These are turbulent times, both for economic analysts and for those in charge of preparing the statistics on which that analysis is based. The difficulties in measuring the growth of the economy arising from the pandemic are now added to the consequences that the war in Ukraine is having. All this has motivated major lurches in national accounting data from Spain in the last two weeks.
The last one we have known this Friday. According to the National Statistics Institute (INE), the economy advanced 1.5% in the second quarter and not 1.1% as previously thought. The same way, GDP contracted 0.2% in the first three months of the year and it did not grow 0.2% as the institution maintained until this Friday.
The statistical institute itself points out that the corrections in the growth data are due to the fact that you now have more information than you did when you posted the trailer at the end of last July. And in addition, he warns that we must get used to this type of correction in the coming months due to the “inherent difficulty” of the current situation and high inflation. Some corrections whose results will be “a magnitude greater than usual.”
The revision that has been introduced today comes to complete the one that was known last week. Then, the INE modified the annual growth figures for the two previous yearscorrecting the figure for 2020 downwards five tenths (it went from -10.8 to -11.3%) and the figure for 2021 upwards four (from 5.1 to 5.5%).
And although the two revisions introduce some changes in the story of how the recovery is going post-pandemic economy, the overall picture remains the same. We now know that the economy sank deeper in 2020 than previously thought and that the rebound in the third quarter of that year was somewhat milder. Spain entered a brief technical recession between the end of 2020 and the beginning of 2021, but growth was much more robust than previously thought. the rest of the quarters.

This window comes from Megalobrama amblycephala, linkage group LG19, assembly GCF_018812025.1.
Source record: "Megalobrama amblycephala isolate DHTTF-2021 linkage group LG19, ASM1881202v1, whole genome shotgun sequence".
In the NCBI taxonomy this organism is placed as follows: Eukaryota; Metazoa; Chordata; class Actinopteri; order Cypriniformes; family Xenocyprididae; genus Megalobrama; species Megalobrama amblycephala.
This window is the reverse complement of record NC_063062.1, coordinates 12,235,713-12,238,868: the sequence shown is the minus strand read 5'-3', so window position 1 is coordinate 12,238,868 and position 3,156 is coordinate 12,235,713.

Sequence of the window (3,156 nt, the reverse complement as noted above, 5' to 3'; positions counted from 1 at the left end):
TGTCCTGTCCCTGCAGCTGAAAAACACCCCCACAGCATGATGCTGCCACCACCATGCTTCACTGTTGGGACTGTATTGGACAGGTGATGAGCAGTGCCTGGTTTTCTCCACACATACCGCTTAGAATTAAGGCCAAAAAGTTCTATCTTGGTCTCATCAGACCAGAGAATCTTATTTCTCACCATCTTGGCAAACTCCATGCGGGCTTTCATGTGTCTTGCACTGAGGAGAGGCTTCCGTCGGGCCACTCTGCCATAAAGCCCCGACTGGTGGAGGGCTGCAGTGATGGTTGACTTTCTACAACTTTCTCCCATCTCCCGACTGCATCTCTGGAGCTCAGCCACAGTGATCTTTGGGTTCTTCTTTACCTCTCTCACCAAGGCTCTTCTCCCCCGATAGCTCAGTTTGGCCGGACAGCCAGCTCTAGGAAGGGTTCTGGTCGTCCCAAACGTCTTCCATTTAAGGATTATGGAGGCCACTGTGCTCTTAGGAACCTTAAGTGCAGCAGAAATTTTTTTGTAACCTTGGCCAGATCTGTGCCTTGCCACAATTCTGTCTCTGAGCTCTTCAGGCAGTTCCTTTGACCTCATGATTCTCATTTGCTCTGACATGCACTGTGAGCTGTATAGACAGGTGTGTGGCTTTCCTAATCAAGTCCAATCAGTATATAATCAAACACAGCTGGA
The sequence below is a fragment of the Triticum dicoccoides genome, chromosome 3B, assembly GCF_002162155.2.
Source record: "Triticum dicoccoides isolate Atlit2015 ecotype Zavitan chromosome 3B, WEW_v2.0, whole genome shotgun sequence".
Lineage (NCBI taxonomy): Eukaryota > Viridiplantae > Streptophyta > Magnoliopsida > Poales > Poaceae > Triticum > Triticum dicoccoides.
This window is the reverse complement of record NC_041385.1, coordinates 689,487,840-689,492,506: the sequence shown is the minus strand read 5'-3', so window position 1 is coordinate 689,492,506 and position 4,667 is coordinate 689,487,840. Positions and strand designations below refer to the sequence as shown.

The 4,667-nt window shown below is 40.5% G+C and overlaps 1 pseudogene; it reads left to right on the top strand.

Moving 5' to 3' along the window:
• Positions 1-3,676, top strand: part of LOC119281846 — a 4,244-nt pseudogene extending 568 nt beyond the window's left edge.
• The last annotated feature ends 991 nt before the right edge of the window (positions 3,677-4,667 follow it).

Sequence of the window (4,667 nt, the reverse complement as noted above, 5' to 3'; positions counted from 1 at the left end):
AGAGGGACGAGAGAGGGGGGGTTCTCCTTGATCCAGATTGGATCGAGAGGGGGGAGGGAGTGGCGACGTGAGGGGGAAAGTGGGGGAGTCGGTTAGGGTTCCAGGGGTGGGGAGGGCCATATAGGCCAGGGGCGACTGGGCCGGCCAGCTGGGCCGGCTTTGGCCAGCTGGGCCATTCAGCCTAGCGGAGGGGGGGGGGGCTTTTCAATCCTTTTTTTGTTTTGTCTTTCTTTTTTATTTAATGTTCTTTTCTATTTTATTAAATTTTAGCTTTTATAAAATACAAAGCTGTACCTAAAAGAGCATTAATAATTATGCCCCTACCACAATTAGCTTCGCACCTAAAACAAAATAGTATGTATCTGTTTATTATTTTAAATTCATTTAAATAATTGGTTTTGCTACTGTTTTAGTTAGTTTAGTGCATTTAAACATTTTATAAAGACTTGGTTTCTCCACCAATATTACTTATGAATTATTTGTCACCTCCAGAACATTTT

It is also now known that the effects of Transport stoppages and the invasion of Ukraine affected growth more than previously thought and ended up contracting the GDP in the first quarter by 0.2%. Something that was offset by a more powerful awakening in a second quarter, marked by good consumption data.
Nevertheless, These revisions do not change the position of the Spanish economy in the recovery process. The national GDP is still 2.3% below its pre-pandemic level, while with the previous figures the distance was 2.4%, just one tenth of a difference.
What this review can provide is a little breath of fresh air for the Government’s growth expectations. The set of corrections by the INE, which has rebalanced the upturn in activity towards the end of 2021, will cause the economy will grow this year two tenths more than if the changes had not occurred.
However, this in no case guarantees that the Government’s forecasts, which officially expect the economy to grow by 4.3% in 2022 and 2.7% next year, will be fulfilled. Especially when the uncertainty that hangs over Europe in the coming quarters has led most private analysts to revise downwards its growth estimates for the euro countries as a whole.
It is difficult to predict what will happen in the coming months. In Spain, with the indicators known to date, Airef estimates that GDP could contract by 0.3% in the third trimester. However, for now only half of the indicators with which the tax authority prepares this calculation are known and, in fact, it has not yet included the review published by the INE this morning in its estimates. The publication of the final employment data in the first week of October will shed a little more light on where the Spanish economy is headed.